hort.net Seasonal photo, (c) 2006 Christopher P. Lindsey, All Rights Reserved: do not copy
articles | gallery of plants | blog | tech blog | plant profiles | patents | mailing lists | top stories | links | shorturl service | tom clothier's archive0
 Navigation
Articles
Gallery of Plants
Blog
Tech Blog
Plant Profiles
Patents
Mailing Lists
    FAQ
    Netiquette
    Search ALL lists
    Search help
    Subscription info
Top Stories
Links
sHORTurl service
Tom Clothier's Archive
 Top Stories
Disease could hit Britain's trees hard

Ten of the best snowdrop cultivars

Plant protein database helps identify plant gene functions

Dendroclimatologists record history through trees

Potato beetle could be thwarted through gene manipulation

Hawaii expands coffee farm quarantine

Study explains flower petal loss

Unauthorized use of a plant doesn't invalidate it's patent

RSS story archive

Re: Informal survey: ladybug oddities?

  • Subject: Re: Informal survey: ladybug oddities?
  • From: "Celeste Whitlow" <politicalamazon@charter.net>
  • Date: Mon, 29 Apr 2002 17:03:20 -0500 (CDT)

Well, isn't that a kick in the pants!  They introduce a lady bug that will
bite?  The same brain trust that decided to introduce the mongoose to Hawaii
must have been in charge of this ladybug decision.

--Celeste
----- Original Message -----
From: "Bob Burns" <bobburns61@yahoo.com>
To: "Multiple recipients of list AROID-L" <aroid-l@mobot.org>
Sent: Saturday, April 27, 2002 9:16 PM
Subject: Re: Informal survey: ladybug oddities?


> Hello Kathy!
>       We have these ladybugs in plenty, or something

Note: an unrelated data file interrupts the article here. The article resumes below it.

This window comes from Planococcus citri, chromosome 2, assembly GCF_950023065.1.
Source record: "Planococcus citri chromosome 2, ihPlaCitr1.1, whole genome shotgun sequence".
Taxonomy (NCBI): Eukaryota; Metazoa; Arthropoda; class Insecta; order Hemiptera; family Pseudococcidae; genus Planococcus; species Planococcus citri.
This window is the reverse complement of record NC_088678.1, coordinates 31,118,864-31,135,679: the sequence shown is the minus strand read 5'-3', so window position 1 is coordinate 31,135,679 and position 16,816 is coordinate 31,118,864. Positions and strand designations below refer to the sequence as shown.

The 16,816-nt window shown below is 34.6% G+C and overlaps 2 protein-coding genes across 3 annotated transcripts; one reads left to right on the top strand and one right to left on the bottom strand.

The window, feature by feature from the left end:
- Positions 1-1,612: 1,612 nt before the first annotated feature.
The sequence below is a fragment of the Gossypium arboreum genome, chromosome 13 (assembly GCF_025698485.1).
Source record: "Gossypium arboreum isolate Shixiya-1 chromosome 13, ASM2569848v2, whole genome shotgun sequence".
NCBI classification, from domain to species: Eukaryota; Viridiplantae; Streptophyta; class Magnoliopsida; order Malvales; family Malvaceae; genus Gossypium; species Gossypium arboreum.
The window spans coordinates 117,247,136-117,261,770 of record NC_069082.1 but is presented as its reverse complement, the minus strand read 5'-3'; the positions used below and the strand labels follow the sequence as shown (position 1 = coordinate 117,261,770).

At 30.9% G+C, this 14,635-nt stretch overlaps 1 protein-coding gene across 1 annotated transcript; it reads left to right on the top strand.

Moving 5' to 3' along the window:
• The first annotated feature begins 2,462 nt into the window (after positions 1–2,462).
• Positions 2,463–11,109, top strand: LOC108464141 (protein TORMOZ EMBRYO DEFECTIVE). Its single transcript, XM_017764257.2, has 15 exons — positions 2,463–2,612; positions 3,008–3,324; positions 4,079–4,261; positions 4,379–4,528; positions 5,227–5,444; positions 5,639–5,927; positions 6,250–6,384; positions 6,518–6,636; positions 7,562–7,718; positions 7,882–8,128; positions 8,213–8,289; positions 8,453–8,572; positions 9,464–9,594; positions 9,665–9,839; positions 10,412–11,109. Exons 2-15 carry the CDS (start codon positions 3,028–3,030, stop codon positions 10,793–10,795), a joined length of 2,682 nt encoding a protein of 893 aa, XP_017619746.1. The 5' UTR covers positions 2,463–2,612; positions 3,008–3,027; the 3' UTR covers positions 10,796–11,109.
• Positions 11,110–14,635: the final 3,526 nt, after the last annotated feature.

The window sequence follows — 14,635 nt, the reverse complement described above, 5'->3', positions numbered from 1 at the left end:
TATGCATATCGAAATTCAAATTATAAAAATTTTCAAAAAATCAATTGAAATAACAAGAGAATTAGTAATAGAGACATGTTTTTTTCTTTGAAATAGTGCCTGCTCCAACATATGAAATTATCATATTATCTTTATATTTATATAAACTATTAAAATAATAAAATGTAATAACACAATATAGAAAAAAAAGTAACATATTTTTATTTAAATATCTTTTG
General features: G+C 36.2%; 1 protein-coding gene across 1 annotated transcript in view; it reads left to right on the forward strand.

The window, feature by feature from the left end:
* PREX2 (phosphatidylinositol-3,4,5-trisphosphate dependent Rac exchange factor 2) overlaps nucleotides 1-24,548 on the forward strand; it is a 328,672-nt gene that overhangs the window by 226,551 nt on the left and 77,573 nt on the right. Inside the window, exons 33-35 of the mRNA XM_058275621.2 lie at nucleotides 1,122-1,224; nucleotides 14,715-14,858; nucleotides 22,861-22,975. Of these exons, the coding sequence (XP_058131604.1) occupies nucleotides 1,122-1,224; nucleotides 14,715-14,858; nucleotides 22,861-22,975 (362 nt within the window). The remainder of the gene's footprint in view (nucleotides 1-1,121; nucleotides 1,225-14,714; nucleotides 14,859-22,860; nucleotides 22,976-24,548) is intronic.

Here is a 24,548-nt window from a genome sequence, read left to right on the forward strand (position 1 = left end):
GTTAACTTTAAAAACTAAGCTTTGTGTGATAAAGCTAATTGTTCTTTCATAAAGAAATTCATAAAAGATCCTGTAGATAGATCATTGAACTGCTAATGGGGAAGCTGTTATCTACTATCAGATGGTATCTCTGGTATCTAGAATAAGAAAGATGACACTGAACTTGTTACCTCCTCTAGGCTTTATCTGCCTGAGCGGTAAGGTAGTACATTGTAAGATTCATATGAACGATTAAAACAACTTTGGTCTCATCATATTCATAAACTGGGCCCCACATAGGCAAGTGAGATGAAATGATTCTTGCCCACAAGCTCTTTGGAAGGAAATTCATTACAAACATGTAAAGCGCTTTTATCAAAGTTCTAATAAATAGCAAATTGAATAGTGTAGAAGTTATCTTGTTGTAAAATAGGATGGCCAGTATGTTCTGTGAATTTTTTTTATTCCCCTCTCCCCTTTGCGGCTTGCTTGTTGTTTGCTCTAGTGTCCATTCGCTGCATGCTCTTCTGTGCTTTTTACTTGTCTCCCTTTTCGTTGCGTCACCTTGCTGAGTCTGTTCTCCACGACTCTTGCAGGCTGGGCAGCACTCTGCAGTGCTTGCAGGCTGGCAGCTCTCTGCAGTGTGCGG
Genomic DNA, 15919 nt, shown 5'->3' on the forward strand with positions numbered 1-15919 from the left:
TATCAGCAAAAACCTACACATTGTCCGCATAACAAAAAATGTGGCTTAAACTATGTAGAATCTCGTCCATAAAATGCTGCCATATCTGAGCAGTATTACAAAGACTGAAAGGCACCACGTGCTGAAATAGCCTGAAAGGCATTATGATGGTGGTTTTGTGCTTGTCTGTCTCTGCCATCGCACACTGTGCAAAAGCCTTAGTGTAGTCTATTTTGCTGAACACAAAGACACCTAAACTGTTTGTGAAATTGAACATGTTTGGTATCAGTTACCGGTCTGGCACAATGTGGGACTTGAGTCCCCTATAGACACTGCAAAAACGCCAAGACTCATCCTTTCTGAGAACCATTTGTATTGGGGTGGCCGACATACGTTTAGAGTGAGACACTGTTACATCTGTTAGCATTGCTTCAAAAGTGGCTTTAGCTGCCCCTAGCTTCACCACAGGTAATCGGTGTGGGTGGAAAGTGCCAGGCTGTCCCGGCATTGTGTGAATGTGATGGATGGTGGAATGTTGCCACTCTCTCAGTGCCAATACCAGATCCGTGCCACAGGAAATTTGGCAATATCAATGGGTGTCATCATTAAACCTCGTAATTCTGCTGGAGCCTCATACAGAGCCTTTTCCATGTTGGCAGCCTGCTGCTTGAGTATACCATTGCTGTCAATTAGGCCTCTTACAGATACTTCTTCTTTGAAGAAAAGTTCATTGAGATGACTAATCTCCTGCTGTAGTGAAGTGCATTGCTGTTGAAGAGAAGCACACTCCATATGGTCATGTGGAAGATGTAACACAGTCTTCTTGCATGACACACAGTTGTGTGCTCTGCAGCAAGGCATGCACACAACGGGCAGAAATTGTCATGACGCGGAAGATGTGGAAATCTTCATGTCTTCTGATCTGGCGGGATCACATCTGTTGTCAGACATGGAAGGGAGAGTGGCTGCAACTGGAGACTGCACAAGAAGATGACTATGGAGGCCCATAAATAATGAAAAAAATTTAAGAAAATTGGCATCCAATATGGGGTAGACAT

> very like them, in Georgia.  I thought I had heard
> they were introduced, originally into FL, to control
> aphids in pecan groves; though that makes sense if
> they go after them on hardwoods generally.  I
> understand they are since spreading north and becoming
> more abundant. They gather and look for shelter in the
> fall where they spend the winter.  I certainly have
> found clumps of them in the cold weather in sheds,
> woodpiles and other sheltered spots, so I guess they
> could get into a not-well-sealed cabin or house.  And
> they do bite at the least disturbance.
>                      Bob Burns
> --- Kathy Kempf <wont_read101@hotmail.com> wrote:
> > I am taking part in our local university's study
> > about Multicolored Asian
> > Lady Beetles.  Anybody else in the country/world
> > notice ladybugs acting odd
> > in the fall?  They were released in the midwest
> > several times in the past
> > couple of decades to try to help control aphids in
> > hardwood forests.
> > Trouble is, they swarm and try to find places to
> > hibernate.  Since they
> > can't find cliffs as in their native habitat, they
> > are infesting people's
> > houses by the hundreds or thousands or tens of
> > thousands here in the
> > American midwest.  I know they have penetrated into
> > central Indiana, but not
> > yet into western New York (Buffalo area).
> >
> > They also bite, and increasing numbers of people are
> > having allergic
> > reactions.
> >
> > These look very similar to native American ladybugs;
> > they are colored from
> > dark to light orange, with varying numbers of black
> > spots.
> >
> > For more information, check out the Ohio State
> > University IPM site at
> > www.ag.ohio-state.edu/~ipm/
> >
> > I am not a researcher with this group, just a
> > participant.
> >
> >
> >
> >
> _________________________________________________________________
> > Get your FREE download of MSN Explorer at
> > http://explorer.msn.com/intl.asp.
> >
>
>
> __________________________________________________
> Do You Yahoo!?
> Yahoo! Health - your guide to health and wellness
> http://health.yahoo.com





 © 1995-2015 Mallorn Computing, Inc.All Rights Reserved.
Our Privacy Statement
Other Mailing lists | Author Index | Date Index | Subject Index | Thread Index